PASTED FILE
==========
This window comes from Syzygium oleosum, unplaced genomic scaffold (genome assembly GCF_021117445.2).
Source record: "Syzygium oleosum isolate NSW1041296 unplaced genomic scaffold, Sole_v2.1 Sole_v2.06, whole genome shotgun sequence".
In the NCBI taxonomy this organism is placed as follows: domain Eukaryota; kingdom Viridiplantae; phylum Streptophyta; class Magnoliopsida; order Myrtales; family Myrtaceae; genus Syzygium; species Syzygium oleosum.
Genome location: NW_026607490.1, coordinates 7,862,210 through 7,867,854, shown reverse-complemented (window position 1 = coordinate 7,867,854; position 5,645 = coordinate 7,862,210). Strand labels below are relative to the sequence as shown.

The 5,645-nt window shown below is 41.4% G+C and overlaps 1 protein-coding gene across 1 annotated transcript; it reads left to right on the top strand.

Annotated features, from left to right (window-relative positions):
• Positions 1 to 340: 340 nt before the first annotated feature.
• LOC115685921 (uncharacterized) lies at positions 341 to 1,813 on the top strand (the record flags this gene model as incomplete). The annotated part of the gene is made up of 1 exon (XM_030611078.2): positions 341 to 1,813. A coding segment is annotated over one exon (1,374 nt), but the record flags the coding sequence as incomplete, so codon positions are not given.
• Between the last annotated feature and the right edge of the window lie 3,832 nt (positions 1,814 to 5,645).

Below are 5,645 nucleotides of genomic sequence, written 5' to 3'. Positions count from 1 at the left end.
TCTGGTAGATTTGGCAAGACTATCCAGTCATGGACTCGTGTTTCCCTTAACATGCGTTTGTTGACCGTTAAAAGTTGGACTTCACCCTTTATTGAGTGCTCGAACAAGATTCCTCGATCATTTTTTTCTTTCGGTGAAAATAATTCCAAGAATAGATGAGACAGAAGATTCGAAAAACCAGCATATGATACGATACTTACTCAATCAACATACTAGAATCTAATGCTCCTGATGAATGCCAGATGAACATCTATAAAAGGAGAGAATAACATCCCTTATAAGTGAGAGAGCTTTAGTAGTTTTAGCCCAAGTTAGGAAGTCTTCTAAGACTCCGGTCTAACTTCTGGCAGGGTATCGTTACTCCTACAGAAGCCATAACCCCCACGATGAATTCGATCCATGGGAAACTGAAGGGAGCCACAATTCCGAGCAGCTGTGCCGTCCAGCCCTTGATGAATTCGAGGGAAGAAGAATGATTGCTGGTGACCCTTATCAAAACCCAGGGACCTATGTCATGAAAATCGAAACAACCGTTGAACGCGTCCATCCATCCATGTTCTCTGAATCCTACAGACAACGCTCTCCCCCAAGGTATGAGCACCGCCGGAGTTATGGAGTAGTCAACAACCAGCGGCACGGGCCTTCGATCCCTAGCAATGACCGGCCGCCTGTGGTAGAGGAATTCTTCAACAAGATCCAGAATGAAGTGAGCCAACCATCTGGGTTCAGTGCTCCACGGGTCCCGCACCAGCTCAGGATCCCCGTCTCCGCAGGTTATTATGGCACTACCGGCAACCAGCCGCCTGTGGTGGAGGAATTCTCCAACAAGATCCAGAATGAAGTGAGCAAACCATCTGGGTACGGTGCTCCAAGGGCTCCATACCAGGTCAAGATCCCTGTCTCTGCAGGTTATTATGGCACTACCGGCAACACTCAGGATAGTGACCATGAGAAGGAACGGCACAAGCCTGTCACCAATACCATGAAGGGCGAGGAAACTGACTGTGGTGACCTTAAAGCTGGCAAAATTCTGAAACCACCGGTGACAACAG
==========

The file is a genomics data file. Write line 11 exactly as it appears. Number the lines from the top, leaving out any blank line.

TCTGGTAGATTTGGCAAGACTATCCAGTCATGGACTCGTGTTTCCCTTAACATGCGTTTGTTGACCGTTAAAAGTTGGACTTCACCCTTTATTGAGTGCTCGAACAAGATTCCTCGATCATTTTTTTCTTTCGGTGAAAATAATTCCAAGAATAGATGAGACAGAAGATTCGAAAAACCAGCATATGATACGATACTTACTCAATCAACATACTAGAATCTAATGCTCCTGATGAATGCCAGATGAACATCTATAAAAGGAGAGAATAACATCCCTTATAAGTGAGAGAGCTTTAGTAGTTTTAGCCCAAGTTAGGAAGTCTTCTAAGACTCCGGTCTAACTTCTGGCAGGGTATCGTTACTCCTACAGAAGCCATAACCCCCACGATGAATTCGATCCATGGGAAACTGAAGGGAGCCACAATTCCGAGCAGCTGTGCCGTCCAGCCCTTGATGAATTCGAGGGAAGAAGAATGATTGCTGGTGACCCTTATCAAAACCCAGGGACCTATGTCATGAAAATCGAAACAACCGTTGAACGCGTCCATCCATCCATGTTCTCTGAATCCTACAGACAACGCTCTCCCCCAAGGTATGAGCACCGCCGGAGTTATGGAGTAGTCAACAACCAGCGGCACGGGCCTTCGATCCCTAGCAATGACCGGCCGCCTGTGGTAGAGGAATTCTTCAACAAGATCCAGAATGAAGTGAGCCAACCATCTGGGTTCAGTGCTCCACGGGTCCCGCACCAGCTCAGGATCCCCGTCTCCGCAGGTTATTATGGCACTACCGGCAACCAGCCGCCTGTGGTGGAGGAATTCTCCAACAAGATCCAGAATGAAGTGAGCAAACCATCTGGGTACGGTGCTCCAAGGGCTCCATACCAGGTCAAGATCCCTGTCTCTGCAGGTTATTATGGCACTACCGGCAACACTCAGGATAGTGACCATGAGAAGGAACGGCACAAGCCTGTCACCAATACCATGAAGGGCGAGGAAACTGACTGTGGTGACCTTAAAGCTGGCAAAATTCTGAAACCACCGGTGACAACAG